A federal investigator alleged in a Nov. 27 memo to the assistant U.S. attorney general that prosecutors in the Bundy ranch standoff trial covered up misconduct by law-enforcement agents who engaged in “likely policy, ethical and legal violations.”
In an 18-page memo, Special Agent Larry Wooten said he “routinely observed … a widespread pattern of bad judgment, lack of discipline, incredible bias, unprofessionalism and misconduct” among agents involved in the 2014 standoff.
He said his investigation indicated federal agents used excessive force and committed civil-rights and policy violations.
James Bovard, a lifelong chronicler of federal police power abuse, wrote in USA Today last week about many of the government’s seemingly malicious missteps in the prosecution, including that:
The feds charged the Bundys with conspiracy in large part because the ranchers summoned militia to defend them after they claimed that FBI snipers had surrounded their ranch. Justice Department lawyers scoffed at this claim in prior trials involving the standoff but newly-released documents confirm that snipers were in place prior to the Bundy’s call for help.
The feds also belatedly turned over multiple threat assessments which revealed that the Bundys were not violent or dangerous, including an FBI analysis that concluded that BLM was “trying to provoke a conflict” with the Bundys. As an analysis in the left-leaning Intercept observed, federal missteps in this case “fueled longstanding perceptions among the right-wing groups and militias that the federal government is an underhanded institution that will stop at nothing to crush the little guy and cover up its own misdeeds.”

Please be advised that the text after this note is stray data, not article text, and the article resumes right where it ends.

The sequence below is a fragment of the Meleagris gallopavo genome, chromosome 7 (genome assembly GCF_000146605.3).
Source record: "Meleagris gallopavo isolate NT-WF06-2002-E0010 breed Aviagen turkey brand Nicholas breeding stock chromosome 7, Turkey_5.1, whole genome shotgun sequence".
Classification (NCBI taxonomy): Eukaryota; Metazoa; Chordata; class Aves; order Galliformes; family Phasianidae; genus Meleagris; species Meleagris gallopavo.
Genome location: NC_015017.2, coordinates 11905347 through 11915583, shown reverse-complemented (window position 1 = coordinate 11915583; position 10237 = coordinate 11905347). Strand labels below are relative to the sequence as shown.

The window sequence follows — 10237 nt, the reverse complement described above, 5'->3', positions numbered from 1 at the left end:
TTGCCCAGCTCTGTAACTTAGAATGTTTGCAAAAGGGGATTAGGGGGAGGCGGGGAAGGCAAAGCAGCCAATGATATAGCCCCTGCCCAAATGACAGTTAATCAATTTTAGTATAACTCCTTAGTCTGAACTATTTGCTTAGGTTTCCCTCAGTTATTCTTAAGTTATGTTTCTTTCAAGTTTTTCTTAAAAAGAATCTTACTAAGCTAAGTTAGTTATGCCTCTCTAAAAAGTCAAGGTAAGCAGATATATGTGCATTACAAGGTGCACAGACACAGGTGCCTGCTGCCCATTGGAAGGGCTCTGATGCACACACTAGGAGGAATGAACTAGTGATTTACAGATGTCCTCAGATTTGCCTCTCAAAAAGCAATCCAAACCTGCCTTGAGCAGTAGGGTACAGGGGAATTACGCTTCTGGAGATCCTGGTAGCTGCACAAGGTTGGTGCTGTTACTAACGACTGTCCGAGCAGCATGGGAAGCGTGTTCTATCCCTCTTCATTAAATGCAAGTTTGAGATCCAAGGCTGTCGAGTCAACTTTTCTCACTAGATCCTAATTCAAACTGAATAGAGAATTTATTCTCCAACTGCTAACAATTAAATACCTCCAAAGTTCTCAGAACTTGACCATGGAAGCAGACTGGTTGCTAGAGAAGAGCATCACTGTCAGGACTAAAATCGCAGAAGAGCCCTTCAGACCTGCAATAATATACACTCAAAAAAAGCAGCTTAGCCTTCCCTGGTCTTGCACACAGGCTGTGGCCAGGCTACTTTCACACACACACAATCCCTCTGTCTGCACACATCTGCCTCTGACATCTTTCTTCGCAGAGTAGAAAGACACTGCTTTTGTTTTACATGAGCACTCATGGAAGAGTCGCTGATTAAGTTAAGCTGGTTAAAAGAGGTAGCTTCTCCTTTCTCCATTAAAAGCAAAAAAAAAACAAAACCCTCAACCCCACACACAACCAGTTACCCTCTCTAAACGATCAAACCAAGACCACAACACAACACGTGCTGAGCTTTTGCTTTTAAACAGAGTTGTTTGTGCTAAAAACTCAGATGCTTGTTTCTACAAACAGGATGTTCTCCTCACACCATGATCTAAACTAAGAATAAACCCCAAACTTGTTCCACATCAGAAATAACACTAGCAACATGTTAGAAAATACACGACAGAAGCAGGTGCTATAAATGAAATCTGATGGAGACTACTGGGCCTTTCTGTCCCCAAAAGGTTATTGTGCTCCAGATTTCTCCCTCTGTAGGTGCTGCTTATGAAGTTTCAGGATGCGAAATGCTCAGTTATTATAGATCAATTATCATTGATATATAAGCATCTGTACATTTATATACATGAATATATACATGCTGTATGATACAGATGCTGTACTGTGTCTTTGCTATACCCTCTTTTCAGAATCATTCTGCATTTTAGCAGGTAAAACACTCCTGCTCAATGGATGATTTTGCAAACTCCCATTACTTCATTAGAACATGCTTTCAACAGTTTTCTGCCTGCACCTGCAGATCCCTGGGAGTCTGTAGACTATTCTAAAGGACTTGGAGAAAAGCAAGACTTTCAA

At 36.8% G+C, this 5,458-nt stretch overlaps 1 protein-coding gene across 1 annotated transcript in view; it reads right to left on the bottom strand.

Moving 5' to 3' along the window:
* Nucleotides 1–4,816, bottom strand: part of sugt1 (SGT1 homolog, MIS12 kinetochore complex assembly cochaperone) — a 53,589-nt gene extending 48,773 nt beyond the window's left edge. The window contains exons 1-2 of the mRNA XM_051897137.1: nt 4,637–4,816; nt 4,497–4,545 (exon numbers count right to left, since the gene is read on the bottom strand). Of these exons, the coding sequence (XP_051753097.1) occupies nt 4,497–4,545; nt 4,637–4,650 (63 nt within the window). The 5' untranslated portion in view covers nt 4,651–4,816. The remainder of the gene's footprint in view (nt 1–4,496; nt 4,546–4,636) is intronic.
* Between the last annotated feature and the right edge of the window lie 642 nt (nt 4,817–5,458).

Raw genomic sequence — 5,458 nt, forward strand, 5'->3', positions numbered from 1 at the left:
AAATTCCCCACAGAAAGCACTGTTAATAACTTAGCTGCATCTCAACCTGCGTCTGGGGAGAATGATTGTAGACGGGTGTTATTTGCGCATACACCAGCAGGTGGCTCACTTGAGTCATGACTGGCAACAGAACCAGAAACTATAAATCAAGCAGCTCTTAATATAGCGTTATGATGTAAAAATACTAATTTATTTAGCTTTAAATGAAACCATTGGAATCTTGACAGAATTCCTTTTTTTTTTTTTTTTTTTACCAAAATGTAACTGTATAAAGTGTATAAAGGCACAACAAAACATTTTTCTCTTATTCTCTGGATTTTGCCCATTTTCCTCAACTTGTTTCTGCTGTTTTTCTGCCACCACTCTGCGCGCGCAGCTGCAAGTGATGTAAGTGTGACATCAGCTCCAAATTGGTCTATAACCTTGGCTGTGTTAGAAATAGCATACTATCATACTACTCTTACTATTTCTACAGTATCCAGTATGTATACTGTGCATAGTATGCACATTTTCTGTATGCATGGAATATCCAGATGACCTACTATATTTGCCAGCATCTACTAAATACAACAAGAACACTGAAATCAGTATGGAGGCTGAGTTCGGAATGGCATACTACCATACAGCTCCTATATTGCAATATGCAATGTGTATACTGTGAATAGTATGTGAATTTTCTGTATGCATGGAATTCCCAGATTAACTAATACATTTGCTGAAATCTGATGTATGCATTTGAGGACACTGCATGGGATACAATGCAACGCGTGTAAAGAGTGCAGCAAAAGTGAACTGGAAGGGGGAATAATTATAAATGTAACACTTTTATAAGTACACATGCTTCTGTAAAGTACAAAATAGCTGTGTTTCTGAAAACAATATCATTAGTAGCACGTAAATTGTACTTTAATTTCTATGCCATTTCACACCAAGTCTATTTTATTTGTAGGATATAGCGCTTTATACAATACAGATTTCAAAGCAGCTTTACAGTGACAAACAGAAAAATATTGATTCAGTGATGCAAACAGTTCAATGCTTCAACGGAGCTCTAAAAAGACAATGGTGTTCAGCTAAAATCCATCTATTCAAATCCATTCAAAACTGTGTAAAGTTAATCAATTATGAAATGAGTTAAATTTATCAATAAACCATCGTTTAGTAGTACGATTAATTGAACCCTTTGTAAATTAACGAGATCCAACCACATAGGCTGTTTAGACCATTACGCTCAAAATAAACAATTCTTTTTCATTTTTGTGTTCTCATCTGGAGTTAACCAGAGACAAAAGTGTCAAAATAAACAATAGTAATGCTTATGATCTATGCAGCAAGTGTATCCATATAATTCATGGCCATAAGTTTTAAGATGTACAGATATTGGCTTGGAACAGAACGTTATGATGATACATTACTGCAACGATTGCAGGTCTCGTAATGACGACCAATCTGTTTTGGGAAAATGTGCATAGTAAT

The Associated Press (via Chicago Tribune) noted the larger issues raised by the prosecution, and this dismissal:
Gregg Cawley, a University of Wyoming professor who writes about land protests in the West, said a collapse of the case would be seen by many as a victory for states’ rights.
“But it would not actually be a clean victory,” Cawley said. “Conspiracy is very hard to prove. The Bundys got acquitted in Oregon. But if charges in Nevada are dropped, there’s no resolution to the question.
“It could be seen as criminals going free on a technicality, rather than an actual vindication.”
But when the “technicalities” are related to the government’s apparent willingness to violate principles of justice to get people who defy them, the message seems clear nonetheless.
The Oregonian has a detailed account of the federal prosecutors’ failed attempt to excuse their behavior, including many original documents.
The Intercept reported earlier in the year on the FBI’s disturbing practice of pretending to be a documentary journalism team in order to gather info on the Bundys’ supporters.
Among the miscarriage of justice against the Bundys and their allies was federal agents’ murder (and lying about it) of LaVoy Finicum, one of the occupiers of the Malheur Wildlife Refuge on the part of Bundy supporters. The feds had already failed to get convictions against many others involved in that occupation.
Others still remain under prosecution related to the Bundy standoff. Ryan Bundy after today’s dismissal called for their charges to be dropped as well, reported the Las Vegas Review Journal. “The government has acted wrongly from the get-go,” Bundy said.
Reason · by Brian Doherty · January 8, 2018